Proposition 34, the important ballot initiative in California, would eliminate the death penalty in that state. With 725 people on death row, including 19 women, California has the most death row prisoners in the nation, and one quarter of America's death row population. So, if the Golden State repeals its death penalty, the change would be historic, and provide an example for other states to follow.
There are many reasons to oppose the death penalty. For example, executions are barbaric, outdated, and fly in the face of international human rights law. The death penalty is expensive, provides no deterrent effect, and represents pure retribution -- a visceral bloodlust that invokes a violent American past. But most of all, the death penalty -- as practiced in California throughout the U.S. -- is irretrievably broken.
Some of the most effective spokespeople for the Yes on 34 campaign are those who have experienced the evils of the death penalty firsthand. They are five of America's 141 death row survivors, innocent people who spent an average of nearly 10 years on death row. Over the past several months, they have spoken to audiences in the Golden State about their traumatic experiences.
Wrongfully convicted, Nathson Fields spent 18 years behind bars for the 1984 double murder of rival gang members--11 of them on Illinois' death row--before he was acquitted in 2009. Fields had been the victim of lying witnesses, and corruption, graft and greed on the bench. The judge in his case had taken a $10,000 bribe from his codefendant's lawyer, and was himself imprisoned for 13 years.
An innocent man wrongfully convicted for the murder of newlyweds Dyke and Karen Rhoads, Randy Steidl spent a dozen years on death row, and another five before he became a free man. An Illinois death row survivor, Steidl had been framed by the cops and the prosecutor. And he was also the victim of poor representation, a jailhouse snitch, and witnesses who fabricated testimony. Both he and Nate Fields would become leaders to abolish capital punishment in their state in 2011.
Juan Melendez spent nearly 18 years on Florida's death row, his conviction secured by the testimony of two questionable witnesses, including a sketchy police informant who received $5,000 for his testimony, and a co-defendant who was threatened with the electric chair, but ultimately received two years probation after testifying against Melendez. Despite the serious doubts surrounding the case, the Florida Supreme Court upheld the case three times on appeal. Meanwhile, the real killer had confessed to at least 20 people, and the transcript of the confession was discovered 16 years after Juan's death sentence.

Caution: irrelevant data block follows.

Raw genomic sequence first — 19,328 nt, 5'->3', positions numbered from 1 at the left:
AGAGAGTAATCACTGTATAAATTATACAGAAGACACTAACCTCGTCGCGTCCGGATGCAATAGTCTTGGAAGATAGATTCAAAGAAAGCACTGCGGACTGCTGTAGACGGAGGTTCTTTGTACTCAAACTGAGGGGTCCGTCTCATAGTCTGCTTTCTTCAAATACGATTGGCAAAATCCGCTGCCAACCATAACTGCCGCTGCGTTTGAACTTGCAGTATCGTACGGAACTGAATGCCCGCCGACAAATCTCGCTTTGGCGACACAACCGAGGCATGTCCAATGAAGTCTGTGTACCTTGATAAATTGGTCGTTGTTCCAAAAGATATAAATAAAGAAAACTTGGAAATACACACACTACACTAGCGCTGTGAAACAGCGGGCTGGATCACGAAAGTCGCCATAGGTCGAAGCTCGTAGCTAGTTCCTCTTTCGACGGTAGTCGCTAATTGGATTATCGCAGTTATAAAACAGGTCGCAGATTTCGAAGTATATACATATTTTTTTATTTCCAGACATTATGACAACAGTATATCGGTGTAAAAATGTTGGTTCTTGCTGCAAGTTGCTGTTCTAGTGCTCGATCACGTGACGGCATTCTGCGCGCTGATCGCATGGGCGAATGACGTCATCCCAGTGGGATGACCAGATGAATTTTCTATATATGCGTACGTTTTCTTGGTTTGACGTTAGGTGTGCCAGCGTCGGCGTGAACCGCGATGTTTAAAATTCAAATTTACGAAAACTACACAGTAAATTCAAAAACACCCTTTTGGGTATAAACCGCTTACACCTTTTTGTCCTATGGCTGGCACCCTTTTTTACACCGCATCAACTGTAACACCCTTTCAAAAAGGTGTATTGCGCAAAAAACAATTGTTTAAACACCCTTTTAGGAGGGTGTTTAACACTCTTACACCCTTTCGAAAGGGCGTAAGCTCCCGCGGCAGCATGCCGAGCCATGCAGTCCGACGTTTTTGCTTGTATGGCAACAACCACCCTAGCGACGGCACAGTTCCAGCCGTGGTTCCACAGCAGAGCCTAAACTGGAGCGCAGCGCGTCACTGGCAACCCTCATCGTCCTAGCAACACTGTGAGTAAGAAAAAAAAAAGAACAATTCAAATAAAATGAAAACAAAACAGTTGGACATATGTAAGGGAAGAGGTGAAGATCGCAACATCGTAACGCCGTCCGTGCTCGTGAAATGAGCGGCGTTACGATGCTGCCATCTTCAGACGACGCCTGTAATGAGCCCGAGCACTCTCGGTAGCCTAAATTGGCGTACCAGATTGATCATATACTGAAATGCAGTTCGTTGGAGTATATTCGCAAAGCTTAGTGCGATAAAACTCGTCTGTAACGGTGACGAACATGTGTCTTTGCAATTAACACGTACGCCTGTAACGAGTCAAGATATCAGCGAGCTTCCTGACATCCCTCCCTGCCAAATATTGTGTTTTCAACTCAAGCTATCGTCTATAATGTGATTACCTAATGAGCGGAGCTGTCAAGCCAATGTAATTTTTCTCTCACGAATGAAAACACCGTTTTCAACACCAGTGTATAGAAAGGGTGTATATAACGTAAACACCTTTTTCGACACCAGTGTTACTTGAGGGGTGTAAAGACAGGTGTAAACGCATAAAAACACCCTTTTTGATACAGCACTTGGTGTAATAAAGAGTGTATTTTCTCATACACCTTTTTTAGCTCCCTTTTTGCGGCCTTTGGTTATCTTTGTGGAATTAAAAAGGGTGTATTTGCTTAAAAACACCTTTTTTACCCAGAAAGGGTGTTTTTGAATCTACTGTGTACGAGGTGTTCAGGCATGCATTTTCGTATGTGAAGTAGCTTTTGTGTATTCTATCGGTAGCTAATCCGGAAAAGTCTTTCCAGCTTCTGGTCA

Meanwhile, Kirk Bloodsworth was the first death row survivor in America to be exonerated through DNA. Bloodsworth spent nine years in a Maryland prison -- two on death row -- for the 1984 rape and murder of 9-year-old Dawn Hamilton. The prosecution had withheld key evidence pointing to his innocence, and police failed to inform his defense about the possibility of another suspect. Meanwhile, the real killer had been incarcerated in a cell just one floor below Kirk's, serving time for unrelated crimes. Prior to his DNA exoneration, Bloodsworth's death sentence had been commuted to two consecutive life terms. The Innocence Protection Act, passed by Congress in 2000, established the Kirk Bloodsworth Post-Conviction DNA Testing Program, which helps states defray the costs of post-conviction DNA testing.
The only woman death row exoneree, Sabrina Butler Porter spent over five years in prison, including three years awaiting her execution. A teenage mother, Butler was convicted of felony child abuse -- the unthinkable crime of murdering her infant son Walter. The baby had not been abused, and Butler had attempted CPR in an attempt to revive him. The medical examiner changed the cause of death to a kidney malady.
Given the threat of executing the innocent, California would be well served to put its death penalty system to death. Capital punishment creates innocent victims, and only perpetuates a vicious cycle of violence. Such circumstances do not make us whole as a society.
And the late Coretta Scott King -- who lost both her husband and mother-in-law to assassination -- said that "An evil deed is not redeemed by an evil deed of retaliation. Justice is never advanced in the taking of a human life. Morality is never upheld by a legalized murder."
California voters now have a golden opportunity to break the cycle of bloodlust by ending a broken criminal justice policy. Costing billions of dollars, failing to address or deter crime, and condemning innocent men and women to death, this state-sponsored vengeance simply is not worth the price.
David A. Love is the executive director of Witness to Innocence, a national nonprofit organization that empowers exonerated death row prisoners and their family members to become effective leaders in the movement to abolish the death penalty.